There were two main types of architectural styles popular in the Regency period. The first one was called medieval revival. This is often referred to as Victorian Gothic, or more accurately, Gothic Revival. This style was based on medieval architecture, particularly the Gothic churches of the late 13th and early 14th century. Many Gothic Revival buildings used stucco in place of medieval stone, and braced fanciful Gothic curves with hidden iron struts. The second, and more popular style of Regency architecture, was classical in nature. This meant that it used the philosophy and traditional designs of Greek and Roman architecture. The typical Regency upper or middle-class house was built in brick and covered in stucco, or painted plaster. Greek columns, as well as carefully molded cornices, were reproduced in cheap stucco. The phrase commonly used to describe the overall effect is "refined elegance". Windows were tall and thin, with very small glazing bars separating the panes of glass. Balconies were of extremely fine ironwork, made of such delicate curves as to seem almost too frail to support the structure. Proportions were simple, relying on clean, classical lines for effect rather than decorative touches.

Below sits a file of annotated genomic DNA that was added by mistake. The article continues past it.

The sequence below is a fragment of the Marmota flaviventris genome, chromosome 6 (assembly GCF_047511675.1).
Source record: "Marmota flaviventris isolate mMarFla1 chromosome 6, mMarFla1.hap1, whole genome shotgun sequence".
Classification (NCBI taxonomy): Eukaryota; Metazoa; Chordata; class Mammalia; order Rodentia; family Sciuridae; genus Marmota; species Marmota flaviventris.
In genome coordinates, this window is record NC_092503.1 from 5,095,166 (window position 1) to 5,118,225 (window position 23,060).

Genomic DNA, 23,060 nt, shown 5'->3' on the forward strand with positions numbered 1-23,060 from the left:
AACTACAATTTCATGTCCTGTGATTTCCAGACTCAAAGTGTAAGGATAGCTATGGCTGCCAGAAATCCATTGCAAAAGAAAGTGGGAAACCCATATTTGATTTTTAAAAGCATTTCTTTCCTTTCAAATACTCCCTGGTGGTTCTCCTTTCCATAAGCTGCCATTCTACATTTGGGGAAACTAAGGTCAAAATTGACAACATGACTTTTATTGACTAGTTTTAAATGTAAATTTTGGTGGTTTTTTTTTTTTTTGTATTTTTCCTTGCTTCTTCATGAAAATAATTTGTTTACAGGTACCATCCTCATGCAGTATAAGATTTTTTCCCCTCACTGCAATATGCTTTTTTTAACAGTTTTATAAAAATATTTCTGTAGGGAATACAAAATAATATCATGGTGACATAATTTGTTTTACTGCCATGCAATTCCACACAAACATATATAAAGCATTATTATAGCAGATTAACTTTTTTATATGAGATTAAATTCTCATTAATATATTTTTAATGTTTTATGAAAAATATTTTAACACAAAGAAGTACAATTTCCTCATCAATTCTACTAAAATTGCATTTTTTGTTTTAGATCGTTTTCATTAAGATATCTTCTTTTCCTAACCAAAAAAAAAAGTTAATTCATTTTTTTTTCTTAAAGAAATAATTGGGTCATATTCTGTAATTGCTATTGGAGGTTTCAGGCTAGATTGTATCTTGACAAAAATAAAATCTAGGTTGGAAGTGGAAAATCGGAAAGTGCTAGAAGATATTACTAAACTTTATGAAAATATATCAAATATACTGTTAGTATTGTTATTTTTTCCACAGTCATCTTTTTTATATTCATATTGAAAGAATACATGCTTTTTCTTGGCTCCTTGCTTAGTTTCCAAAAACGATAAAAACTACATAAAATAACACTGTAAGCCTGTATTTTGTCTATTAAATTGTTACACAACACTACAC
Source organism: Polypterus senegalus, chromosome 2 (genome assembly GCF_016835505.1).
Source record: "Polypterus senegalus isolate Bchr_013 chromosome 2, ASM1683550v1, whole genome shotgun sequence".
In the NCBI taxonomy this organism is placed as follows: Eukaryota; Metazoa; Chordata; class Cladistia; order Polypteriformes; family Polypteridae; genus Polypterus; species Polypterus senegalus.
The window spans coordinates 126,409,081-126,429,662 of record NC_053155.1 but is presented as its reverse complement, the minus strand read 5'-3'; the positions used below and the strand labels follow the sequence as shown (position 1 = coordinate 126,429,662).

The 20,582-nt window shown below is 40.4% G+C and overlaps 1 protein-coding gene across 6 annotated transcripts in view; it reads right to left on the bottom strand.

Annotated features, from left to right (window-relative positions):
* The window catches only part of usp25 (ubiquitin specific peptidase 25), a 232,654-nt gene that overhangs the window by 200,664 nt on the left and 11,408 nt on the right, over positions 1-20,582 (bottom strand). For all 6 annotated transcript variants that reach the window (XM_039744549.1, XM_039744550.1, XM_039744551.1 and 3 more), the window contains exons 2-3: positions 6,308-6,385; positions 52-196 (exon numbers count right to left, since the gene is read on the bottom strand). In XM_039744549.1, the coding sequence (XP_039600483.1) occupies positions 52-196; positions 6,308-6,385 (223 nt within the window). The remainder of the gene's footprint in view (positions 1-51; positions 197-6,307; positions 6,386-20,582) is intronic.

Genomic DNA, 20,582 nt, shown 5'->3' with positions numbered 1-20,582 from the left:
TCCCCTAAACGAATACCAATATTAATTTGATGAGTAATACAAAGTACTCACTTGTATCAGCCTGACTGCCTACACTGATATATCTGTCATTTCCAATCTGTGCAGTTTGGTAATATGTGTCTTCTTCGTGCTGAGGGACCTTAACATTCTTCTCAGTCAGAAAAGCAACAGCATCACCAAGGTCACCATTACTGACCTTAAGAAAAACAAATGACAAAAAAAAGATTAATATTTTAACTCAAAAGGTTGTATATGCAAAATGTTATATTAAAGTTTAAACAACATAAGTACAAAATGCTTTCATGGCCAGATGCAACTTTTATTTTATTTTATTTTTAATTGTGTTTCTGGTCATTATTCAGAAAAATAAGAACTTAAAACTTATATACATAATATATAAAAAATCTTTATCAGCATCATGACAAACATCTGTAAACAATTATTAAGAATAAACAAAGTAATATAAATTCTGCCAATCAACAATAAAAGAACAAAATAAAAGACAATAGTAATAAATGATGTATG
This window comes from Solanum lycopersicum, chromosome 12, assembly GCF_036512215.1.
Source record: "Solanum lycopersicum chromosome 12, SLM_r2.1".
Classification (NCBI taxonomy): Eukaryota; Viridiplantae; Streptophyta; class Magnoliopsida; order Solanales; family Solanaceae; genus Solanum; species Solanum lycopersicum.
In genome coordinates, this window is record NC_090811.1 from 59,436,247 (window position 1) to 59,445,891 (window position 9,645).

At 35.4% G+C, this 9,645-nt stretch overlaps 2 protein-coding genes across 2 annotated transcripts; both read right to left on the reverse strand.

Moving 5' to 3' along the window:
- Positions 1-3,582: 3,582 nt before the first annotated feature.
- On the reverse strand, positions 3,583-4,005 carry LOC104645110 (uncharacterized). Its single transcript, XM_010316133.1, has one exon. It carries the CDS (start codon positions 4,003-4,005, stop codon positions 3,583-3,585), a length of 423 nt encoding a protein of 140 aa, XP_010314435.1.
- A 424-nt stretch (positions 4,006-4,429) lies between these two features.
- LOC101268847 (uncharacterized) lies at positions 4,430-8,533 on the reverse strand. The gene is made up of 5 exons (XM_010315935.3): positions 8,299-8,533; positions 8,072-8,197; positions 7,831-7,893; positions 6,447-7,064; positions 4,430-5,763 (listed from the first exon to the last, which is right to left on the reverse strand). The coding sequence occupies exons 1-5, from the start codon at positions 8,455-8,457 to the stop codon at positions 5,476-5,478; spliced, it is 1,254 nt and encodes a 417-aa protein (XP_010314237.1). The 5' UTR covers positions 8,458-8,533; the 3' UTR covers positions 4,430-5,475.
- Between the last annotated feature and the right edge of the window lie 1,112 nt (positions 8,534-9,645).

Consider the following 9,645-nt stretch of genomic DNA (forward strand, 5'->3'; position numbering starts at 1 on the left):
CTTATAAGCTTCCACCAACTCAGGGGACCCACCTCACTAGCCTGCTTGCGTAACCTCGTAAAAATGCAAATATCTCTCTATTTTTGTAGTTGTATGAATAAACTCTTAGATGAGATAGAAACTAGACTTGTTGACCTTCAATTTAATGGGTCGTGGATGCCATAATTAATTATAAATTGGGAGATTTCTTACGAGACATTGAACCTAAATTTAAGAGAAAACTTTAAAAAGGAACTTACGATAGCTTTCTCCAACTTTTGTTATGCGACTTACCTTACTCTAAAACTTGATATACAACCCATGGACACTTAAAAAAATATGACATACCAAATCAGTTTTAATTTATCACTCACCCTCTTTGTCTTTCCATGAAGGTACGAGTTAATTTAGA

Until the about the 1840s, this style of Greek revival was favorable, but at this point the style had been exhausted and no longer as well-liked. Many of what once had been stone houses were being made into wooden houses, a more popular and affordable alternative. Architects were well educated and creative, using their inspirations, geometry, nature, history to come up with unique designs. These houses were more complicated, ornate and colorful, and they quickly spread to America where they became just as popular. “Renaissance” style and “medieval” or “Queen Anne” styles were used on the exteriors of houses, and everything inside and out seemed very elaborate. Elegant chandeliers, connecting rooms with big, elaborate doorways and carefully designed...
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